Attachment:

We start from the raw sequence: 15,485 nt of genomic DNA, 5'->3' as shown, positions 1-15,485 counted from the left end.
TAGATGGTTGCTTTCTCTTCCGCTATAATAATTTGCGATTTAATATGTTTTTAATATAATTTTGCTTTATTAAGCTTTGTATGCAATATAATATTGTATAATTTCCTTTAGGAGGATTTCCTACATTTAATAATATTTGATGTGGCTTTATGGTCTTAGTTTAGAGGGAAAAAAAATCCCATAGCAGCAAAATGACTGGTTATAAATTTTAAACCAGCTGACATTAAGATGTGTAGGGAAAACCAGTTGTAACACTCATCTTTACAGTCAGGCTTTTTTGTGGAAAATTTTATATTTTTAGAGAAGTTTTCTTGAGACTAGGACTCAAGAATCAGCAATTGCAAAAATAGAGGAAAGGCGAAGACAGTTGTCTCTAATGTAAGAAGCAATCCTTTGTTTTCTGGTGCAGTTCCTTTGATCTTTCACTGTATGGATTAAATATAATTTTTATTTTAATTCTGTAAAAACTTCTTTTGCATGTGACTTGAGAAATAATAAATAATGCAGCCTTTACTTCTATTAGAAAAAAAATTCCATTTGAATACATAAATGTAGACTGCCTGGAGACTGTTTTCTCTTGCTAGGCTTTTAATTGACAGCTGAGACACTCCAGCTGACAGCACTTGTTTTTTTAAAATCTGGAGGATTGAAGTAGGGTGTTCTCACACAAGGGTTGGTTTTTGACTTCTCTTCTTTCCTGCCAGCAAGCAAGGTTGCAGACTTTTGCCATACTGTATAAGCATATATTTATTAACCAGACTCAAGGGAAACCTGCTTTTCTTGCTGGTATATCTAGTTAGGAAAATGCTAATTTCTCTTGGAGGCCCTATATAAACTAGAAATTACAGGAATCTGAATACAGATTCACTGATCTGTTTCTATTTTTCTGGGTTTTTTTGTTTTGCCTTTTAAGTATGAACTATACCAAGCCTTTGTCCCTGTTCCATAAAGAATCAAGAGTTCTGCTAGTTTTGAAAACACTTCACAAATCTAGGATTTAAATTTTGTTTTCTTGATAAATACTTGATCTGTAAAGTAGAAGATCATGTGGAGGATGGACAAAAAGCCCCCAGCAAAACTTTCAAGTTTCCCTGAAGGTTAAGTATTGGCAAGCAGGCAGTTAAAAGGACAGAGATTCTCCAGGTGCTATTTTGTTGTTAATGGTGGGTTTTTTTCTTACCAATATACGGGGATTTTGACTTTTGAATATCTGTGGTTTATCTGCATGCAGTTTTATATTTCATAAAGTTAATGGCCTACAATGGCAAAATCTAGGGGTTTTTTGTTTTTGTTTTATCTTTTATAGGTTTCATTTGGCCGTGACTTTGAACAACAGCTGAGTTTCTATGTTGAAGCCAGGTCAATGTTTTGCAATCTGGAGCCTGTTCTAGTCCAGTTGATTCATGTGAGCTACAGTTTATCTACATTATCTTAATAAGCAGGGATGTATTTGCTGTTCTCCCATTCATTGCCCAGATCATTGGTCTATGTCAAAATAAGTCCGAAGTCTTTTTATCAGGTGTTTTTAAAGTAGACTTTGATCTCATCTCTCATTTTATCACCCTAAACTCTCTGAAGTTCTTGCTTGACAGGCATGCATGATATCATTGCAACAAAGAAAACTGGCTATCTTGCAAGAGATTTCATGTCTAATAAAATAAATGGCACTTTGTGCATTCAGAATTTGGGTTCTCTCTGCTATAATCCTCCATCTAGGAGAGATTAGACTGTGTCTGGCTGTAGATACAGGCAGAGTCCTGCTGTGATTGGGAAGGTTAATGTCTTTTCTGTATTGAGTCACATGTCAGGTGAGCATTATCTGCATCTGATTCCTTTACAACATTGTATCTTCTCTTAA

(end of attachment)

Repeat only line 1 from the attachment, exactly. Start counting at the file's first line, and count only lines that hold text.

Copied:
We start from the raw sequence: 15,485 nt of genomic DNA, 5'->3' as shown, positions 1-15,485 counted from the left end.